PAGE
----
When you have Visual Studio 2010+ and the NuGet extension installed (pre-installed on any newer versions of Visual Studio), you can simply type the following three commands and you will have Chocolatey installed on your machine.

Install-Package chocolatey Initialize-Chocolatey Uninstall-Package chocolatey

NuGet.exe + PowerShell Method

You can also use NuGet command line to download Chocolatey:

nuget install chocolatey or nuget install chocolatey -pre

Once you download it, open PowerShell (remote unsigned), navigate to the tools folder and run:

& .\chocolateyInstall.ps1

Download + PowerShell Method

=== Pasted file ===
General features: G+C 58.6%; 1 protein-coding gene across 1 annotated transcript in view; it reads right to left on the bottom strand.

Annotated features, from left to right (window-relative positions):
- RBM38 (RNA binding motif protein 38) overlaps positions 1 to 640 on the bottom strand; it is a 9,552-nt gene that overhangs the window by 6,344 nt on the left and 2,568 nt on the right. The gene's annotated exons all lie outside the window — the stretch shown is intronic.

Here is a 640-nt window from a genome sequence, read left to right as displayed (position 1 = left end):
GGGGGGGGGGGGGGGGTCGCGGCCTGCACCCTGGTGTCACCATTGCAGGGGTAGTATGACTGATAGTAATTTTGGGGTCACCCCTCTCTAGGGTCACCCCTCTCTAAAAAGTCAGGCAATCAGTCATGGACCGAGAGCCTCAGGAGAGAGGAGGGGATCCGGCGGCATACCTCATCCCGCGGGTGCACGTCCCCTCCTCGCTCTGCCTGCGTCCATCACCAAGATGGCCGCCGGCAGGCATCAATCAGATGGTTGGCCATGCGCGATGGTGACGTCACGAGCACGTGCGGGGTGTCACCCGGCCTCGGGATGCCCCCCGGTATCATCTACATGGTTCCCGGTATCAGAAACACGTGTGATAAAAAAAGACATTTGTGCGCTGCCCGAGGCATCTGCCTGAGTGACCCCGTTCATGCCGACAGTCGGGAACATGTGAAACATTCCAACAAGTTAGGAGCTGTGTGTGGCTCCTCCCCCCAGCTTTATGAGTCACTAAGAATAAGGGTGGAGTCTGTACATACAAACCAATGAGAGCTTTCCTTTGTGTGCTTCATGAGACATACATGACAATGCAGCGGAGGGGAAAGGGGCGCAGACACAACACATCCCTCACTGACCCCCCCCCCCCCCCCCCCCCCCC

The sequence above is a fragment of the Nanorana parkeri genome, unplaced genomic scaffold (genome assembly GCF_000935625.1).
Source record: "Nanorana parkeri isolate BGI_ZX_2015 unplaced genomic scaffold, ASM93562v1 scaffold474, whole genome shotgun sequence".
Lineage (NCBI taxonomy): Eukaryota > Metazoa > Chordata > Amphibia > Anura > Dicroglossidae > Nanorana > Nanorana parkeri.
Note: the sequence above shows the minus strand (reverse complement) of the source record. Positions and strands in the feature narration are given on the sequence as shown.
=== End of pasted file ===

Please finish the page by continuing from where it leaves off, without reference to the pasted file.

You can also just download and unzip the Chocolatey package (.nupkg is a fancy zip file):

  1. Download the Chocolatey package.
  2. Unzip it using any application that supports zip format.
  3. Open a PowerShell command shell and navigate into the unzipped package's tools folder.
  4. NOTE: Ensure PowerShell execution policy is set to at least bypass or remote signed (if you have issues, you may need to set it to Unrestricted).
  5. Call & .\chocolateyInstall.ps1 to allow Chocolatey to install.
  6. NOTE: This will not set Chocolatey as an installed package, so it may be a good idea to also call choco upgrade chocolatey -y and let it reinstall the same version, but at least it will be available for upgrades then.

Upgrading Chocolatey

Once installed, Chocolatey can be upgraded in exactly the same way as any other package that has been installed using Chocolatey. Simply use the command to upgrade to the latest stable release of Chocolatey:

choco upgrade chocolatey

Uninstalling Chocolatey

See uninstall.